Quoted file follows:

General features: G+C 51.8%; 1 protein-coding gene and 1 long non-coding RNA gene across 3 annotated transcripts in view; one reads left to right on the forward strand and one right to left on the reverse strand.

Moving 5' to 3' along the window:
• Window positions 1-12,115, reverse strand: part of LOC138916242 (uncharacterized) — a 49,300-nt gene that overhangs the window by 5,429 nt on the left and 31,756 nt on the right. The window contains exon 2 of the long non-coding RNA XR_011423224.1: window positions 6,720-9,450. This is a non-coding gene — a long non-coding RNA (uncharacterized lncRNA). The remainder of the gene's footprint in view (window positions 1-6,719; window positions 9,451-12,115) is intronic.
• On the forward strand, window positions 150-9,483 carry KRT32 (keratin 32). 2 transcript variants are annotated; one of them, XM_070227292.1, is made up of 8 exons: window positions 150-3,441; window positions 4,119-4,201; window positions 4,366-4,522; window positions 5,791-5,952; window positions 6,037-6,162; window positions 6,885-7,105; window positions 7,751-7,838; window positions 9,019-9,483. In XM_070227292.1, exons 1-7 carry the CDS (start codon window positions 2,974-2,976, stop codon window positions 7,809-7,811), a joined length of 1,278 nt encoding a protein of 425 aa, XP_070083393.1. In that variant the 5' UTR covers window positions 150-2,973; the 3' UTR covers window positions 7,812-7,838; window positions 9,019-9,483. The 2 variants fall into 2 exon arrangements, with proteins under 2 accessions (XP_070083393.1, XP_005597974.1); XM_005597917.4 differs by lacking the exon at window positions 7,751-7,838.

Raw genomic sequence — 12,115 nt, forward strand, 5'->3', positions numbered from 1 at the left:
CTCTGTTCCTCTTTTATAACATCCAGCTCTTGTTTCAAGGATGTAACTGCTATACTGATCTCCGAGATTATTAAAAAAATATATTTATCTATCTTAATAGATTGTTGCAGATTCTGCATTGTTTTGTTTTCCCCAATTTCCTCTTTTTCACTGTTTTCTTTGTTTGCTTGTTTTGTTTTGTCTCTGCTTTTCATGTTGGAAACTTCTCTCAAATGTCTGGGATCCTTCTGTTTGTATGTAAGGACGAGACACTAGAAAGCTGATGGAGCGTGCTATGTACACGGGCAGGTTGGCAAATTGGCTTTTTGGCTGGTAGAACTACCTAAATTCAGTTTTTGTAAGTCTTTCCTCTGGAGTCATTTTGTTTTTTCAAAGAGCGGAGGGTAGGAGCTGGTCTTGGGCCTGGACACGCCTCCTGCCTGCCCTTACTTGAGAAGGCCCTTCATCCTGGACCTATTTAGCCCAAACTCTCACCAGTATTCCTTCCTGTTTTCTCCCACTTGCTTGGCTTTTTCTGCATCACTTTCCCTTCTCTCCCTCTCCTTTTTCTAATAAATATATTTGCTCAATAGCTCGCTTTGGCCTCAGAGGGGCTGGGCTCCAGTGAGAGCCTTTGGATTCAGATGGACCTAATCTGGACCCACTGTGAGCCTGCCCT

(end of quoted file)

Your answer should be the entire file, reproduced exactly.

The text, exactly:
General features: G+C 51.8%; 1 protein-coding gene and 1 long non-coding RNA gene across 3 annotated transcripts in view; one reads left to right on the forward strand and one right to left on the reverse strand.

Moving 5' to 3' along the window:
• Window positions 1-12,115, reverse strand: part of LOC138916242 (uncharacterized) — a 49,300-nt gene that overhangs the window by 5,429 nt on the left and 31,756 nt on the right. The window contains exon 2 of the long non-coding RNA XR_011423224.1: window positions 6,720-9,450. This is a non-coding gene — a long non-coding RNA (uncharacterized lncRNA). The remainder of the gene's footprint in view (window positions 1-6,719; window positions 9,451-12,115) is intronic.
• On the forward strand, window positions 150-9,483 carry KRT32 (keratin 32). 2 transcript variants are annotated; one of them, XM_070227292.1, is made up of 8 exons: window positions 150-3,441; window positions 4,119-4,201; window positions 4,366-4,522; window positions 5,791-5,952; window positions 6,037-6,162; window positions 6,885-7,105; window positions 7,751-7,838; window positions 9,019-9,483. In XM_070227292.1, exons 1-7 carry the CDS (start codon window positions 2,974-2,976, stop codon window positions 7,809-7,811), a joined length of 1,278 nt encoding a protein of 425 aa, XP_070083393.1. In that variant the 5' UTR covers window positions 150-2,973; the 3' UTR covers window positions 7,812-7,838; window positions 9,019-9,483. The 2 variants fall into 2 exon arrangements, with proteins under 2 accessions (XP_070083393.1, XP_005597974.1); XM_005597917.4 differs by lacking the exon at window positions 7,751-7,838.

Raw genomic sequence — 12,115 nt, forward strand, 5'->3', positions numbered from 1 at the left:
CTCTGTTCCTCTTTTATAACATCCAGCTCTTGTTTCAAGGATGTAACTGCTATACTGATCTCCGAGATTATTAAAAAAATATATTTATCTATCTTAATAGATTGTTGCAGATTCTGCATTGTTTTGTTTTCCCCAATTTCCTCTTTTTCACTGTTTTCTTTGTTTGCTTGTTTTGTTTTGTCTCTGCTTTTCATGTTGGAAACTTCTCTCAAATGTCTGGGATCCTTCTGTTTGTATGTAAGGACGAGACACTAGAAAGCTGATGGAGCGTGCTATGTACACGGGCAGGTTGGCAAATTGGCTTTTTGGCTGGTAGAACTACCTAAATTCAGTTTTTGTAAGTCTTTCCTCTGGAGTCATTTTGTTTTTTCAAAGAGCGGAGGGTAGGAGCTGGTCTTGGGCCTGGACACGCCTCCTGCCTGCCCTTACTTGAGAAGGCCCTTCATCCTGGACCTATTTAGCCCAAACTCTCACCAGTATTCCTTCCTGTTTTCTCCCACTTGCTTGGCTTTTTCTGCATCACTTTCCCTTCTCTCCCTCTCCTTTTTCTAATAAATATATTTGCTCAATAGCTCGCTTTGGCCTCAGAGGGGCTGGGCTCCAGTGAGAGCCTTTGGATTCAGATGGACCTAATCTGGACCCACTGTGAGCCTGCCCT